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What to Include

A bike crash injury diary is perhaps the most important thing to do, from a legal perspective, apart from getting help from an attorney. You should begin immediately and continue until you make a complete and full recovery and are no longer in any way affected by the collision.

Insurance negotiations and lawsuits are based on the facts of your case.  In order to prove the facts, you need detailed evidence.  You need to preserve these details.  And failure to do so can weaken your claim.

Begin with a detailed description of the crash. Include every detail you can think of.  Describe where you were headed, approximate speeds, any weather or road conditions, what you saw first as the collision began to occur, what you  heard, whether you heard tires screeching, what witnesses said to you, what the police officer said, whether the police officer appeared to be conducting a thorough investigation, etc.  Include all of the details that you can think of, whether or not they seem important.  A detail that doesn’t seem important initially can turn out later to be crucial to your injury claim.  Include a diagram, or multiple diagrams, that show where exactly the collision occurred and on what part of the bicycle or vehicle.

Of special importance is your critique of the police report.  As soon as you receive your copy of the police report, go through every line of the report.  Make a note of any error or misstatement, no matter how small or seemingly insignificant.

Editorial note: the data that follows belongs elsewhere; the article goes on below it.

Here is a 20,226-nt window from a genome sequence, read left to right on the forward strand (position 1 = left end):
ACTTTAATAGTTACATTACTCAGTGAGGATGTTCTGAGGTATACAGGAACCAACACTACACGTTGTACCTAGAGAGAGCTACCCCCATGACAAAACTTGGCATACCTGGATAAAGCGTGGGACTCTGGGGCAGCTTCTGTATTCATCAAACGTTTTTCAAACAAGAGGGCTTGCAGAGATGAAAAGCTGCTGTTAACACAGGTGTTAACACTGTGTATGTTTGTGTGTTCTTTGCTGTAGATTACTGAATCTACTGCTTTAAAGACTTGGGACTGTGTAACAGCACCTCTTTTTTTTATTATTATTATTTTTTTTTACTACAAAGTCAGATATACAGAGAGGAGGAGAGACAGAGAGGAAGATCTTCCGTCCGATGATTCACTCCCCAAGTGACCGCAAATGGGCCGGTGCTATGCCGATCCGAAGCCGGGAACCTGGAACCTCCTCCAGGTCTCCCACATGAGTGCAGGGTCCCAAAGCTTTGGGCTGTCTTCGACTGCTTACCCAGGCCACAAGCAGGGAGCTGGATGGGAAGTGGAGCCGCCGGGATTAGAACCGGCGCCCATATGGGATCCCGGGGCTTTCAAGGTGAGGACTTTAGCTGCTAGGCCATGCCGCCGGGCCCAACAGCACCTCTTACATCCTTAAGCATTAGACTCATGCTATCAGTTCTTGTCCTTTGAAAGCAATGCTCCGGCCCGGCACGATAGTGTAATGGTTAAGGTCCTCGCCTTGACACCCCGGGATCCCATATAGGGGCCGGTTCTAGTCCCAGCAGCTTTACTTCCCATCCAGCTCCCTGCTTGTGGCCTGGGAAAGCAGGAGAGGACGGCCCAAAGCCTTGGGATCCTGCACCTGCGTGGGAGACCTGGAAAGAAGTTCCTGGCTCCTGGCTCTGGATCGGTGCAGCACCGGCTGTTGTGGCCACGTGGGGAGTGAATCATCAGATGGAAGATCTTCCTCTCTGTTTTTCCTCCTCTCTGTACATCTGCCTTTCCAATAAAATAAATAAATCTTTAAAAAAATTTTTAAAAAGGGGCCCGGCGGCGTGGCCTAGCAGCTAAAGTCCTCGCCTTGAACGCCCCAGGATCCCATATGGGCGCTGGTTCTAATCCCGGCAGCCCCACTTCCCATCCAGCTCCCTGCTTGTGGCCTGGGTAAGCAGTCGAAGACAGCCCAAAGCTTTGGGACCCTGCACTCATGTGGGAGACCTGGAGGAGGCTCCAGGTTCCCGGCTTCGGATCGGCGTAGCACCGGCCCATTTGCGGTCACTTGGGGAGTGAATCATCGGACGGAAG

Include photos of your injuries, your bicycle, the clothing you were wearing during the crash, and any other belongings that were visibly altered as a result of the crash. This can be powerful evidence to be used later.

Finally, begin making regular entries describing how the crash has affected your life.  Think about from the moment you woke up in the morning.  Here are a few examples:


  • If you didn’t feel rested when you woke up, was it because your injuries kept you up during the night?
  • Were you slower to get out of bed and through your morning routine because you were trying to minimize the pain in parts of your body?
  • Was your appetite affected because of your pain or injuries?
  • Did you have to miss work, or leave early, or was your productivity at work affected because of your injuries?
  • Did you have to miss out on any enjoyable social events or recreation because of your injuries?
  • Did your injuries have any effect whatsoever on your spouse?
  • Did you experience any headaches, soreness, or pain?
  • Did you suffer from any fear or anxiety caused by the crash?
  • Can you see any evidence of your injuries on your body (bruises, abrasions, scars, etc.)?
  • Did you suffer from any disability, limitation, or pain during a workout or other physical activity?
  • Did you suffer from any embarrassment or other emotional distress as a result of any of the above?

Using Your Bike Crash Diary to Help Your Case

Your diary can be very helpful, especially if you use it in conjunction with your medical treatment. Take it with you to your appointments, and use it to inform your doctor of all the symptoms and limitations that you are experiencing as a result of your crash.  You may even give a concise version of your diary to your doctor or therapist to include in your medical file. Your diary will carry much more weight with the insurance company if it is included in your medical records.

Once you are represented by a lawyer, you should immediately turn the latest version of your diary over to him or her.  Be sure to keep updating your diary and to periodically send the updates to your attorney.

It is important to note that your diary may not remain private. If you go to court, a diary that you made for yourself is “discoverable,” i.e. the other side’s attorney has a right to a copy of the diary and can use it in court. So bear in mind that what you write may be read by a judge or a jury, and use appropriate language and form accordingly.